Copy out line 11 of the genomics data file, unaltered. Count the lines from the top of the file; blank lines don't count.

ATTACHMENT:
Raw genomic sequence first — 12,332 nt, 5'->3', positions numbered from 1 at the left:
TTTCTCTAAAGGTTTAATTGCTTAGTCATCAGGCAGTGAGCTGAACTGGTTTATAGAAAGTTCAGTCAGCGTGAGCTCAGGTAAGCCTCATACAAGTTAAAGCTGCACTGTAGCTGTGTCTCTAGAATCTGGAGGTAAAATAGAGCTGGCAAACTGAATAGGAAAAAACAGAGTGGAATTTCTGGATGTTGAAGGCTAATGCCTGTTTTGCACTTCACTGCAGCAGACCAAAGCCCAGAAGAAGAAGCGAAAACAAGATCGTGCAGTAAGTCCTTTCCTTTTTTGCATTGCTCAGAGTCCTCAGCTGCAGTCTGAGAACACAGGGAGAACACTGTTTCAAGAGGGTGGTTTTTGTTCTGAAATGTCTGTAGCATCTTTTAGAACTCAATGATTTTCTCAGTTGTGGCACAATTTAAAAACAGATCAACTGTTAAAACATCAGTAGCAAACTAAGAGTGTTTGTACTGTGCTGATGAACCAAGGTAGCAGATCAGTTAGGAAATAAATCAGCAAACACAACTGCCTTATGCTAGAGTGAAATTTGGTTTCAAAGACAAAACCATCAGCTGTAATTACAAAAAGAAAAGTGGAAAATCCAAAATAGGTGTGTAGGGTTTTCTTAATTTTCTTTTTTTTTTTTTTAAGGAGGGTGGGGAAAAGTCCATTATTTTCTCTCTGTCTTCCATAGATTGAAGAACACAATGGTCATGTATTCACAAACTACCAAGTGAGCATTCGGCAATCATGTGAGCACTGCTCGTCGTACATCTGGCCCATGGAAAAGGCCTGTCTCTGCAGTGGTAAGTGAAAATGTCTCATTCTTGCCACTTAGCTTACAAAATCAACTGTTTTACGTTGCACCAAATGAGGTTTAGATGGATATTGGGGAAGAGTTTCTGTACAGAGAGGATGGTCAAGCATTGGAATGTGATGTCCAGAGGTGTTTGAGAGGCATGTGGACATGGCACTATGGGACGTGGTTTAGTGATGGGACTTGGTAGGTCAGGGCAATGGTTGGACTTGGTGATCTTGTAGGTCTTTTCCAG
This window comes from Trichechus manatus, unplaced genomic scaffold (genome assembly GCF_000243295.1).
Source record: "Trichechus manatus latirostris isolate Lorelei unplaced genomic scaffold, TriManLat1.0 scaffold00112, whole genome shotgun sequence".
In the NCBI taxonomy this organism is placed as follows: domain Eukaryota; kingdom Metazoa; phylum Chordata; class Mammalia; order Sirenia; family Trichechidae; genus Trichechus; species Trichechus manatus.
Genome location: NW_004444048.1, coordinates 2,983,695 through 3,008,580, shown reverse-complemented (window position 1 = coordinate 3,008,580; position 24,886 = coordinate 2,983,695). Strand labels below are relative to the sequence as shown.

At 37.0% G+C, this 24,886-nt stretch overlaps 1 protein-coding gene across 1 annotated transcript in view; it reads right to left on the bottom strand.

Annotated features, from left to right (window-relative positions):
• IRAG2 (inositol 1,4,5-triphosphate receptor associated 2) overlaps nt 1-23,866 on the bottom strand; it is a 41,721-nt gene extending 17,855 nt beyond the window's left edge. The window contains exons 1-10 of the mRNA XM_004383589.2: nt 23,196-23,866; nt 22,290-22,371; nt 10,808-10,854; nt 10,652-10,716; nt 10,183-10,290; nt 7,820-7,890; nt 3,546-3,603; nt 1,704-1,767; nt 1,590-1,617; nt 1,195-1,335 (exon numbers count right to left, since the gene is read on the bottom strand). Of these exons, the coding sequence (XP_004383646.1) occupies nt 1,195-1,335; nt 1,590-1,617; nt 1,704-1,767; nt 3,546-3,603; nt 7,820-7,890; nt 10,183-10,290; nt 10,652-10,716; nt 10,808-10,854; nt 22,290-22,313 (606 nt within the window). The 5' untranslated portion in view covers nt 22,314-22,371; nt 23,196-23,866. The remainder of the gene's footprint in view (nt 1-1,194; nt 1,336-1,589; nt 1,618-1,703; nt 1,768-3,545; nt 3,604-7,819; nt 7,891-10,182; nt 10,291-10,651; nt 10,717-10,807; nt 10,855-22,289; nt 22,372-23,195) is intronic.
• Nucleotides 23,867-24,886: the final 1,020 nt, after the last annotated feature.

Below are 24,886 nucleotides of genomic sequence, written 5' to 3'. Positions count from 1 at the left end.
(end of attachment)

Below are 24,886 nucleotides of genomic sequence, written 5' to 3'. Positions count from 1 at the left end.